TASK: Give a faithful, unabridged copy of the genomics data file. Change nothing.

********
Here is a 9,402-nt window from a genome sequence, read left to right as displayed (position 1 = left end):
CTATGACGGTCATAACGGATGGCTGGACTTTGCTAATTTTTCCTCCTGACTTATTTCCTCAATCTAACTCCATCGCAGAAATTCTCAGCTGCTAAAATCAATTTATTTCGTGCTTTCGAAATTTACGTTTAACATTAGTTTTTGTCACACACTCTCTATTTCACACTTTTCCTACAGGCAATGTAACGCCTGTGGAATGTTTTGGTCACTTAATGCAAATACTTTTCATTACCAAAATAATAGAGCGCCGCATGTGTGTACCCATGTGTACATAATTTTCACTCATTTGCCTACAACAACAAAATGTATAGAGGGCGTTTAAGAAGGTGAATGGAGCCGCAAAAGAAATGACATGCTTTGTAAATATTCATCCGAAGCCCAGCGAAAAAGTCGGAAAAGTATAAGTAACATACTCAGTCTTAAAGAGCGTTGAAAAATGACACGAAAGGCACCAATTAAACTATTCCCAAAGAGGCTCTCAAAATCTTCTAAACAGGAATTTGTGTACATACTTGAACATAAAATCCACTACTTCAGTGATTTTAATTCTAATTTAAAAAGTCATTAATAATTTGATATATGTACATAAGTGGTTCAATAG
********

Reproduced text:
Here is a 9,402-nt window from a genome sequence, read left to right as displayed (position 1 = left end):
CTATGACGGTCATAACGGATGGCTGGACTTTGCTAATTTTTCCTCCTGACTTATTTCCTCAATCTAACTCCATCGCAGAAATTCTCAGCTGCTAAAATCAATTTATTTCGTGCTTTCGAAATTTACGTTTAACATTAGTTTTTGTCACACACTCTCTATTTCACACTTTTCCTACAGGCAATGTAACGCCTGTGGAATGTTTTGGTCACTTAATGCAAATACTTTTCATTACCAAAATAATAGAGCGCCGCATGTGTGTACCCATGTGTACATAATTTTCACTCATTTGCCTACAACAACAAAATGTATAGAGGGCGTTTAAGAAGGTGAATGGAGCCGCAAAAGAAATGACATGCTTTGTAAATATTCATCCGAAGCCCAGCGAAAAAGTCGGAAAAGTATAAGTAACATACTCAGTCTTAAAGAGCGTTGAAAAATGACACGAAAGGCACCAATTAAACTATTCCCAAAGAGGCTCTCAAAATCTTCTAAACAGGAATTTGTGTACATACTTGAACATAAAATCCACTACTTCAGTGATTTTAATTCTAATTTAAAAAGTCATTAATAATTTGATATATGTACATAAGTGGTTCAATAG